As a typical German, I'm not really optimistic because there's a great repeal bill in the UK which will reduce EU law, and I don't know which parts will remain in domestic UK law.
It all depends on the political side. If there's a hard Brexit there will be political pressure in Britain to push even further away from the EU, so the best thing we can hope for on contracts is that Brexit will trigger Force Majeure or Material Adverse Change clauses. I'm not so sure though, because if I look at German or English case law, the courts are really very restricted in how they can use the Force Majeure clause. Is a change of law in a member state really a Force Majeure? I'm not too sure.
In Marks & Spencer Plc v BNP Paribas Securities Service Trust Company (jersey) Ltd  the UK Supreme Court held that a court should only intervene where a term has been considered so obvious that it went without saying.
The territorial scope of contracts is one of the major points for me on this topic. This is especially true for license agreements and the different treatments you put on the territory of the European Union. That is no longer true for England, Wales, Scotland or Northern Ireland. Clients have to make sure that such licensing clauses in contracts are renegotiated for the UK and added into new contracts.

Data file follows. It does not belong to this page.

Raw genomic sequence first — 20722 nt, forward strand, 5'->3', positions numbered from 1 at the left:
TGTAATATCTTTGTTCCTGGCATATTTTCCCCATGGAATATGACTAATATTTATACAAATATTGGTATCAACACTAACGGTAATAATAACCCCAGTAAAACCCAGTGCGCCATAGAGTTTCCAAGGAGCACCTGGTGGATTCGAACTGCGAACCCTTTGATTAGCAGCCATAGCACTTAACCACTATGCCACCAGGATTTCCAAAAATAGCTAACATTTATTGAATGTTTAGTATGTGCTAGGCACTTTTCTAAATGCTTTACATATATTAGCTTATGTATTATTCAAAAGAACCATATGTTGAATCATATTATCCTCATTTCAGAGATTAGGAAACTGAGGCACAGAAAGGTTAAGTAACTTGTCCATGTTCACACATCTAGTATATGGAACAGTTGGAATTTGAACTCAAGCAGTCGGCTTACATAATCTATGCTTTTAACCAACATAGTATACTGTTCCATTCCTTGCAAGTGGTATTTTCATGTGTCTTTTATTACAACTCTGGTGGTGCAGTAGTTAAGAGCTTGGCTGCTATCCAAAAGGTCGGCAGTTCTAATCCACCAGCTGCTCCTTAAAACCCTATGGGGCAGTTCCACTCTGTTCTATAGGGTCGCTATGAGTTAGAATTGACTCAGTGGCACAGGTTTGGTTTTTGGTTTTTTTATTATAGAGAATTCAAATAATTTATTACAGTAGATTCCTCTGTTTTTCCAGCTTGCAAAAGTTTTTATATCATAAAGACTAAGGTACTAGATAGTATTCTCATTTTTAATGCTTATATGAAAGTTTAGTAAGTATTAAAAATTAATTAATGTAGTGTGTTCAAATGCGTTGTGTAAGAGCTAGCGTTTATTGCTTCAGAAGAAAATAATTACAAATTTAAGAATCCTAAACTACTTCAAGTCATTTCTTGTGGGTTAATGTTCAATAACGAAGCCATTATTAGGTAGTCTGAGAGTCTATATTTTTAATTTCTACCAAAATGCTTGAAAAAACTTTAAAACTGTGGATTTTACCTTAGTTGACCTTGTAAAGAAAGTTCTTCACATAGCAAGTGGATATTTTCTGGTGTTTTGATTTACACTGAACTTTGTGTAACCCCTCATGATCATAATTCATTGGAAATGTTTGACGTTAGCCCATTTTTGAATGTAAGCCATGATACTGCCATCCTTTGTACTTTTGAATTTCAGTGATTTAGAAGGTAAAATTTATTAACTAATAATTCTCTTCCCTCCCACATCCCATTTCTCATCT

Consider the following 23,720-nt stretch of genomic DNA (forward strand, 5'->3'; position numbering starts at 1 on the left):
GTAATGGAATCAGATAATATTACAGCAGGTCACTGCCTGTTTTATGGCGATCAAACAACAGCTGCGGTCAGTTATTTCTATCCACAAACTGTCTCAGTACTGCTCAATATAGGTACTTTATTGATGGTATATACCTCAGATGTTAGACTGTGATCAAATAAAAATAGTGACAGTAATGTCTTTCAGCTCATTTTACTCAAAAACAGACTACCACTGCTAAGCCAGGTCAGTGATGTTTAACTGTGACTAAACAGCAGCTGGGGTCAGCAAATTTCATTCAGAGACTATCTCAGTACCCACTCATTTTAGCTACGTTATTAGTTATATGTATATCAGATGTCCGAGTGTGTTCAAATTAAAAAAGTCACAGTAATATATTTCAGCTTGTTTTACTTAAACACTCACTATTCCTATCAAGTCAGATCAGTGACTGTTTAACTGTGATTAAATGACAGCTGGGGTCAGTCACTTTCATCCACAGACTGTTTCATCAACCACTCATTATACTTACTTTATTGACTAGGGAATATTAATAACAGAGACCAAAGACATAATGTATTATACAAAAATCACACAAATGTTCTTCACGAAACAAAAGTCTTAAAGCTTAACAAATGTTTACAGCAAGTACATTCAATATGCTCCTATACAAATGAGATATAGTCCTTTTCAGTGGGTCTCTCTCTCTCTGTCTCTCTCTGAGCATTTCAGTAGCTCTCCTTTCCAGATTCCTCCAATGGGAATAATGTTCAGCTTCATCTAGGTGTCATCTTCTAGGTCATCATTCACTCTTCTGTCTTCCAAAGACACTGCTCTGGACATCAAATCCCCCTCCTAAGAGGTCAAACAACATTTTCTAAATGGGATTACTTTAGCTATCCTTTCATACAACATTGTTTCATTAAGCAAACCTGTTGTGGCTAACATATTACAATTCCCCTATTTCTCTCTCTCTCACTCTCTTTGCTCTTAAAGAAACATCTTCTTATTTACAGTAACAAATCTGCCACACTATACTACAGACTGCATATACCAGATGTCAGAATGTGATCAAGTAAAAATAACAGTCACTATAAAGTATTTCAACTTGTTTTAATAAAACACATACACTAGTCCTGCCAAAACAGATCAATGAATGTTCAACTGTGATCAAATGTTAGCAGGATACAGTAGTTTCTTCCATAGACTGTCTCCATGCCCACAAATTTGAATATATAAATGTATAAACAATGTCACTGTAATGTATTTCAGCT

This is the same for copyright laws. My firm AQUAN just applied for protection of its copyright in the UK. We did it like we do in Switzerland, with a separate registration for our copyright.
Another big thing is GDPR. I hope that the UK will stay in the framework of European data protection and everything will be fine. If not, the UK will no longer be a safe harbour, and we will see a lot of problems for M&A transactions.
Tariffs and taxes have always existed, but for a long time there weren't tariffs and taxes between the UK and Germany. It's not yet clear who should bear the tariffs and taxes, and we don't know what will happens and how long it will take. I have recently heard that the British and French governments are hiring a lot of people, because of potential problems with tariffs and business contracts. There is still no solution for the Irish-NorthernIrish border.
The exchange rate is another concern and some US firms are already refusing to sign contracts in Sterling because it's not stable enough anymore.
Insolvency also has problems, because we have European insolvency law which won't apply anymore after Brexit. I am not really hopeful that the Force Majeure or Material Adverse Change clause will apply, so we can might see some frustration there.
My advice is that if a business has the chance to renegotiate, they should do it and put in a special termination clause in case of Brexit.